I let fear keep me from everything I loved for a very long time.
In high school, band was my thing. I was first chair clarinet, drum major of the marching band, college-bound with a music scholarship. The irony? I was too terrified to practice my instruments where anyone could hear me—not even my parents.
Even back then, I loved to read and write, too. But I hated sharing my writing with others, and never submitted to the school lit mag.
Video games were my biggest hobby, but playing competitive video games terrified me. Intense perfectionism meant I could never lose, or I was an ultimate failure at all things in life and should give up.
I thought maybe it’d get better in college, when I could really dive deep into my music studies. Instead, I was too afraid to use the practice rooms in the music school building because other musicians who knew what to listen for could hear just how much I sucked. I poured all the effort I couldn’t put into practicing into getting perfect grades in music theory instead. And when I wasn’t able to perform my music up to specifications—of course I couldn’t, I could barely stand to hear myself practice!—the anxiety I’d experienced throughout my teen years finally blossomed into full-blown panic attacks, obsessive thoughts, and depression.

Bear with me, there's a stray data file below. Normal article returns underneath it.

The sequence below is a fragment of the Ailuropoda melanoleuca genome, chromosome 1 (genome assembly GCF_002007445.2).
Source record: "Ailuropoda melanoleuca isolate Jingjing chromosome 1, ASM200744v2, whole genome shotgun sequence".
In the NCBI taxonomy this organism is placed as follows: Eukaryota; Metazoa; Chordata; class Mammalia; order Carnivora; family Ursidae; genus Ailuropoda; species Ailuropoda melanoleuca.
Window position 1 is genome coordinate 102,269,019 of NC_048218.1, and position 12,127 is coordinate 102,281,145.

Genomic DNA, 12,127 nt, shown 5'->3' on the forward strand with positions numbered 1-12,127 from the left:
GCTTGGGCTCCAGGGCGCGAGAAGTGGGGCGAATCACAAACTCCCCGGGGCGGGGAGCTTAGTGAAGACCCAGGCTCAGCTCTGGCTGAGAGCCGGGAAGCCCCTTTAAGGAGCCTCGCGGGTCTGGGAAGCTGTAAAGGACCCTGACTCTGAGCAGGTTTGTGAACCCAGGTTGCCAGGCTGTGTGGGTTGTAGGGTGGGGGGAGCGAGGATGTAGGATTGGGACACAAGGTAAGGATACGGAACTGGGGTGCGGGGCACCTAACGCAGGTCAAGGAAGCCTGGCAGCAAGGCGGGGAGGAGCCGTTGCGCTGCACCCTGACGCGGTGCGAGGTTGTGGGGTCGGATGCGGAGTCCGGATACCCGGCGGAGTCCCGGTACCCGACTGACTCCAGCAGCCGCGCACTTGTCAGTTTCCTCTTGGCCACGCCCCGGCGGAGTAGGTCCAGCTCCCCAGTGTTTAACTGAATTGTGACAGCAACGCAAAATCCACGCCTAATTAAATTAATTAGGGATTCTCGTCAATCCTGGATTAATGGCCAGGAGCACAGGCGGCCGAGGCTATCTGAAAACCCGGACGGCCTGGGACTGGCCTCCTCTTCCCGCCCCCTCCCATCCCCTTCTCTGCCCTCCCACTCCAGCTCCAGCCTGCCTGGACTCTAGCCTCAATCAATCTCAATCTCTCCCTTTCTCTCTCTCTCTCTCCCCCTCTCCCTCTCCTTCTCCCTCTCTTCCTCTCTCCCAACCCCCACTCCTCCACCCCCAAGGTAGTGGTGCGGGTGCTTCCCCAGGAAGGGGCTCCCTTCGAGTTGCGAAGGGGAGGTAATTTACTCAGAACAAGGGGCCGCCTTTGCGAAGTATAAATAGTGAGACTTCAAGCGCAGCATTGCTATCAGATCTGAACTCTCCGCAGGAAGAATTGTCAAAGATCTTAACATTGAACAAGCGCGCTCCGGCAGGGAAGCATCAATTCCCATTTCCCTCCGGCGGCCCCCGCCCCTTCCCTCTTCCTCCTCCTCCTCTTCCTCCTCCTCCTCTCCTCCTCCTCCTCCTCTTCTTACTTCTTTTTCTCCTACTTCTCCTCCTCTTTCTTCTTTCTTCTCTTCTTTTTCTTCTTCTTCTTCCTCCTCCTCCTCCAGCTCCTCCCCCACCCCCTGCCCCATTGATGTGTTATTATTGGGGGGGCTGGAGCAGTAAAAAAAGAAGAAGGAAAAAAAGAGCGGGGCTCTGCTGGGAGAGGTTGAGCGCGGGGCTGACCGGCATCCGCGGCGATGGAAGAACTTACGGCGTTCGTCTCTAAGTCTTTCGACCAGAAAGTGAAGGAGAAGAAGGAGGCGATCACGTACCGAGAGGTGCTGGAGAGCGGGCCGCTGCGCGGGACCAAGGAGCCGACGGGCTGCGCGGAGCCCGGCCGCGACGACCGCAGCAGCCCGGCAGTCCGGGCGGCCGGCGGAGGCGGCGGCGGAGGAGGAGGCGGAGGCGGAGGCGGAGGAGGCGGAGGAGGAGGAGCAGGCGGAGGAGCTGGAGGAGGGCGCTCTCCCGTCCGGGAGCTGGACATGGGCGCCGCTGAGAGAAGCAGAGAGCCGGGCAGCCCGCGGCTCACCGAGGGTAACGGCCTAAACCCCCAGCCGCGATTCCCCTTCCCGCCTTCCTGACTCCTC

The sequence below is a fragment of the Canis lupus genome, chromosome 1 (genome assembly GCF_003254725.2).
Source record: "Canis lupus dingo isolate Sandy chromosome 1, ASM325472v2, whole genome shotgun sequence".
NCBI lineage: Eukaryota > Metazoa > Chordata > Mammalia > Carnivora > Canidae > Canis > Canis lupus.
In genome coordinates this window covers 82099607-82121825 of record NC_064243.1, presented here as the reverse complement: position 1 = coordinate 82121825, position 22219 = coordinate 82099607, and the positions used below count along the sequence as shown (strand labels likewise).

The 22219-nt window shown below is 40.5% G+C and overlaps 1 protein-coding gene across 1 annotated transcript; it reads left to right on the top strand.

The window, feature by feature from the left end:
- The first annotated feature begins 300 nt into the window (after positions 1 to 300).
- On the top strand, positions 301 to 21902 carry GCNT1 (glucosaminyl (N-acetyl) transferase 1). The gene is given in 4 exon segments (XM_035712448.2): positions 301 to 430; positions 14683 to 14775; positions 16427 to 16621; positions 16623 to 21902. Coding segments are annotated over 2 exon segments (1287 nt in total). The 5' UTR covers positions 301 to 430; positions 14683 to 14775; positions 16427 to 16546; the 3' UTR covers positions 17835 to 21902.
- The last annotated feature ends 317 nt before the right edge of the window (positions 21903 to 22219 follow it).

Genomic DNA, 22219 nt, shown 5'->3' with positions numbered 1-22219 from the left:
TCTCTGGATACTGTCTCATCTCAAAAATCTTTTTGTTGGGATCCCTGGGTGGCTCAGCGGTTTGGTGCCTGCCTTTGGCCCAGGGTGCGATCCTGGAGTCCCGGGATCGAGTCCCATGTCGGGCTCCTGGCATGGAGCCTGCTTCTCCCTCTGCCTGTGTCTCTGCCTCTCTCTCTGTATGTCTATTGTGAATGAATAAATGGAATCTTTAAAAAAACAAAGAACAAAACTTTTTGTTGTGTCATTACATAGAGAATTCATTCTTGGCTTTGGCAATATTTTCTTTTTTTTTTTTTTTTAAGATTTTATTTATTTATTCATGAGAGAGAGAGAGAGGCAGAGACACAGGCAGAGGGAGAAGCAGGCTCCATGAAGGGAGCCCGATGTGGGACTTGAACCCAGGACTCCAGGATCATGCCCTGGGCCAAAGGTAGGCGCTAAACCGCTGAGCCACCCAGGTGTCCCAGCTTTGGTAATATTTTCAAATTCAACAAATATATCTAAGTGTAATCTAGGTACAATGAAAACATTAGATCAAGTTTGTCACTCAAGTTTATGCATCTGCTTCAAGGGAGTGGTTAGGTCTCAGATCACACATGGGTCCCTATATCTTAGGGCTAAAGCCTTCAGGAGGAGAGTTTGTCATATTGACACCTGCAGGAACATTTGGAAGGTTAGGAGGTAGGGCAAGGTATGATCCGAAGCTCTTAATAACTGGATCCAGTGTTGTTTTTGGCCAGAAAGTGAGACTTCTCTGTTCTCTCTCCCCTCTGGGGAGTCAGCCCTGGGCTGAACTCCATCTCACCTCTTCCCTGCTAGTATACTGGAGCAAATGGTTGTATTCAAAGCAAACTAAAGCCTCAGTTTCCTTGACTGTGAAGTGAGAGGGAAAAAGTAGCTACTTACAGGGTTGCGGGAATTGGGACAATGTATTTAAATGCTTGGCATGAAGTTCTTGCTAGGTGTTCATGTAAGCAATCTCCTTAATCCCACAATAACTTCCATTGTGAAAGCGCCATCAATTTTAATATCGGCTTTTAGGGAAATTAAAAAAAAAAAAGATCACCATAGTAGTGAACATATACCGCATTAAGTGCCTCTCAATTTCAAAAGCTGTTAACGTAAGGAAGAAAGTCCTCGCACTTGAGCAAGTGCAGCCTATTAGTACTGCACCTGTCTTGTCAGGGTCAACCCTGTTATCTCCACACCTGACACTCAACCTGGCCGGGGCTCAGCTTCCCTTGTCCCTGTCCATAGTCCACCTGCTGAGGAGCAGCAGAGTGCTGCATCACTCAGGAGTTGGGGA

I didn’t dance. I didn’t sing. I didn’t play competitive video or board games. And I never, ever wrote, because I couldn’t stand to read my own writing. I let my fear beat me. I hit rock bottom in my early-20s, part way through my first stint in grad school, and finally had to pull out of school and totally change the course of my life.
But slowly, throughout my mid- and late-20s, I started to realize everything I was missing out on.
Two things helped me start to heal: gaming and writing. Some friends got me into playing more cooperative board and video games, and I started to learn the art of—gasp!—focusing on having fun instead of being perfect at everything. I learned to laugh at myself when I messed something up or lost badly. Eventually, I relaxed enough to finally try writing again, for real this time. I embraced the writing community, where rejection is universally acknowledged as part of the process. Rejection means you’re trying, at least. Rejection means progress.
Finally, I wrote The Disasters, a book that for me embodied a giant middle finger to fear. It was everything I wanted both as a teen and an adult, and exactly how I longed to live: fast pace, full of laughing and ridiculousness, and always 100% unashamedly queer nerdy fun.
Meet me at the club and let’s dance. Let’s crank up the radio in the car and sing at the top of our lungs. Let’s lose horribly at a game together. Tell me everything that’s wrong with my manuscript so I can make it better. I’m still afraid, but I don’t let it control me. And I definitely don’t let it stop me from having fun and pursuing the things I love.
I wish the same for you.